South Africans flock to these five places 

South African travellers are flocking to Dubai and Mauritius, with tourism bouncing back strongly following its pandemic hiatus. 

This was revealed by Mastercard’s Economics Institute, which published a report focused on global travel in 2024 using the company’s consumer spending data. 

The institute launched in 2020 to analyse macroeconomic trends through consumer spending by tapping into Mastercard’s worldwide payment network. 

A team of economists, analysts, and data scientists draws on Mastercard insights and third-party data to deliver regular reports on economic issues to key customers, partners, and policymakers.

The report said that consumer spending on travel is robust this year, with significant increases in passenger traffic. 

Despite fluctuating exchange rates and varying affordability levels, South Africans’ desire to travel remains stronger than ever. 

To calculate the top trending destinations for South Africans, the institute analyses flight booking data for each destination and then compares this to their typical levels. 

The destinations with the most significant gains are deemed to be trending. In recent months, Dubai, Mauritius, Istanbul, Frankfurt, and Nairobi have been South African travellers’ top five trending destinations. 

Over the past 12 months, Japan and Ireland have been the global frontrunners for travel destinations. Japan has grown in popularity due to its currency significantly weakening, making it more attractive for travellers. 

Italy and Spain came in at four and five, respectively, and have enjoyed strong demand from travellers worldwide for warm, sunny climates.

Mastercard said Munich ranks as the top trending destination for the next three months, given the European Football Championship is being hosted in Germany. 

African tourism is booming

While South Africans are flocking overseas, people worldwide continue to travel to Africa and increasingly spend more time there. 

“The travel sector in Africa is recovering well, complemented by an appetite to discover destinations that offer nature, culture, and authentic experiences,” said the institute’s chief economist, Natalia Lechmanova. 

In addition, growing digitalisation is driving greater convenience for tourists visiting Sub-Saharan Africa.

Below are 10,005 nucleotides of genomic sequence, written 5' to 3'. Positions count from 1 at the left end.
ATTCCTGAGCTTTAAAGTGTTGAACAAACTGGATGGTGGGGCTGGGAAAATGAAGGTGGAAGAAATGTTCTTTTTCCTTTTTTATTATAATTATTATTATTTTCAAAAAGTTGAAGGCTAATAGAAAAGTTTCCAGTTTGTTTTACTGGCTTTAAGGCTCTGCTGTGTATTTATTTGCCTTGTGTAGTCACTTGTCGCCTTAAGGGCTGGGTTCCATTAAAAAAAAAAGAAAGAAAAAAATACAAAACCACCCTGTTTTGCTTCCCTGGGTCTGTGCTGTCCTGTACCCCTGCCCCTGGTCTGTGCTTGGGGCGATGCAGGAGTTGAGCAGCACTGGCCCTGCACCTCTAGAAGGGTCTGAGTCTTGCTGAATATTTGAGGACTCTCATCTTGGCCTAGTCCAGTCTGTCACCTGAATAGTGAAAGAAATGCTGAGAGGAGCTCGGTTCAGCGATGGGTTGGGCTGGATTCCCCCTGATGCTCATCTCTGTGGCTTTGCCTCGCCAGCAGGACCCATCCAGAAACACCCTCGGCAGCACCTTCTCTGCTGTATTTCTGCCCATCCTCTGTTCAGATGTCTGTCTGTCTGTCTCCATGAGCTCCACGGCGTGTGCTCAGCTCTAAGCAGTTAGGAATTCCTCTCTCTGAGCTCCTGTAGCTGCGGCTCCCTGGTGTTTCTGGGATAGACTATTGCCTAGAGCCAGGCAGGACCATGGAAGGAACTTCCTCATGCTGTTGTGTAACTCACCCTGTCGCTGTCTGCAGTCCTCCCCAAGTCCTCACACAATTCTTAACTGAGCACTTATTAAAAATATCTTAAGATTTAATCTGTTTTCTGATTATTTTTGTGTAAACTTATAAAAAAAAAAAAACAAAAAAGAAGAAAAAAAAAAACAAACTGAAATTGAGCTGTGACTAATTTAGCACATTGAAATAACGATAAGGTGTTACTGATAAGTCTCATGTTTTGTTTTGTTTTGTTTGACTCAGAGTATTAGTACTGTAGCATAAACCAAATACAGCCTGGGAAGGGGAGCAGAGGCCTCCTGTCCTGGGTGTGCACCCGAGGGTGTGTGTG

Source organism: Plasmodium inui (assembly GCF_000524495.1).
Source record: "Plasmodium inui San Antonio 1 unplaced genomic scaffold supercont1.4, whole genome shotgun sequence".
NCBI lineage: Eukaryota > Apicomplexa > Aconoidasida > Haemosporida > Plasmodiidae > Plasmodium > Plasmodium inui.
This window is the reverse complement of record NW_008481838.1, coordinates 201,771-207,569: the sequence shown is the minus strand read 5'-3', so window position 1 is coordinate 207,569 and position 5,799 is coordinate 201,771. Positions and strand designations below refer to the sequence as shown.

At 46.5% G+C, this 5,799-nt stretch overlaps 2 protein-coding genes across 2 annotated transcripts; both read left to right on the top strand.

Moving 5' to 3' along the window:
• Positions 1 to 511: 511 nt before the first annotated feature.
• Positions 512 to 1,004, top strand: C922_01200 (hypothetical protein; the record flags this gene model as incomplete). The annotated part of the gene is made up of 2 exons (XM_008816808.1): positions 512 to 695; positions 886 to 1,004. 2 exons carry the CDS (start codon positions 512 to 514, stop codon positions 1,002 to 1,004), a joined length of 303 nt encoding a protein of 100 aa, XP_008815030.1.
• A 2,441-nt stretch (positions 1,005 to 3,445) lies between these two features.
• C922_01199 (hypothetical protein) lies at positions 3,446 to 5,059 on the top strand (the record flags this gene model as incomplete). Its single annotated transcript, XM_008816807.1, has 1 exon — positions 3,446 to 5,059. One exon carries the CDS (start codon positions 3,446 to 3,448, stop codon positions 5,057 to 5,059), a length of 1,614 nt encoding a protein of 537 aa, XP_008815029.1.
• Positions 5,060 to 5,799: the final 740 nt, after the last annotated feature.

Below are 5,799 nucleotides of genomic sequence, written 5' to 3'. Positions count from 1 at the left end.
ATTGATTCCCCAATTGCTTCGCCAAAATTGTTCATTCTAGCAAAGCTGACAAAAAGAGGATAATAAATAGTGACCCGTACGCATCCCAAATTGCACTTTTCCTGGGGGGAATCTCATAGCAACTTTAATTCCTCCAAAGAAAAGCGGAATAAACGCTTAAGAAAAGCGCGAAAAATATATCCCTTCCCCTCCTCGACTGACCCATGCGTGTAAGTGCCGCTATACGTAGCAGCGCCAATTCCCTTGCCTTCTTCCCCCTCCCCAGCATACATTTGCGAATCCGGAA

The fast growth in adopting digital payments has also meant a lower reliance on cash in the region, resulting in shifts in spending patterns within tourism.

 According to Mastercard Economics Institute estimates, the percentage of tourism cash volumes measured by ATM withdrawals dropped to the lowest point on record in 2024.

While domestically, most digital payments across the region are made through mobile money payments, travellers rely on their cards to make payments in the region more than ever before. 

This has led to a boom in tourism in Africa, with international tourist arrivals exceeding pre-pandemic levels for the first time in the first quarter of 2024. 

During the first quarter of 2024, South Africa welcomed 2.4 million visitors from the rest of the world, representing a 15.4% increase compared to the same period in 2023. 

Mauritius recorded a 16% increase over the same period. In 2023, tourist arrivals to Tanzania increased by 24.3% to a record-breaking 1.8 million. 

Mastercard’s data also revealed that tourists in South Africa are extending their trips by almost two extra days compared to pre-pandemic. 

The global average is one extra day, a trend driven by warmer climates and affordable destinations. 

The report found a clear inverse relationship between the price of the destination and the incremental number of days tourists spend while in those destinations. In other words, the cheaper the destination, the longer the stay.


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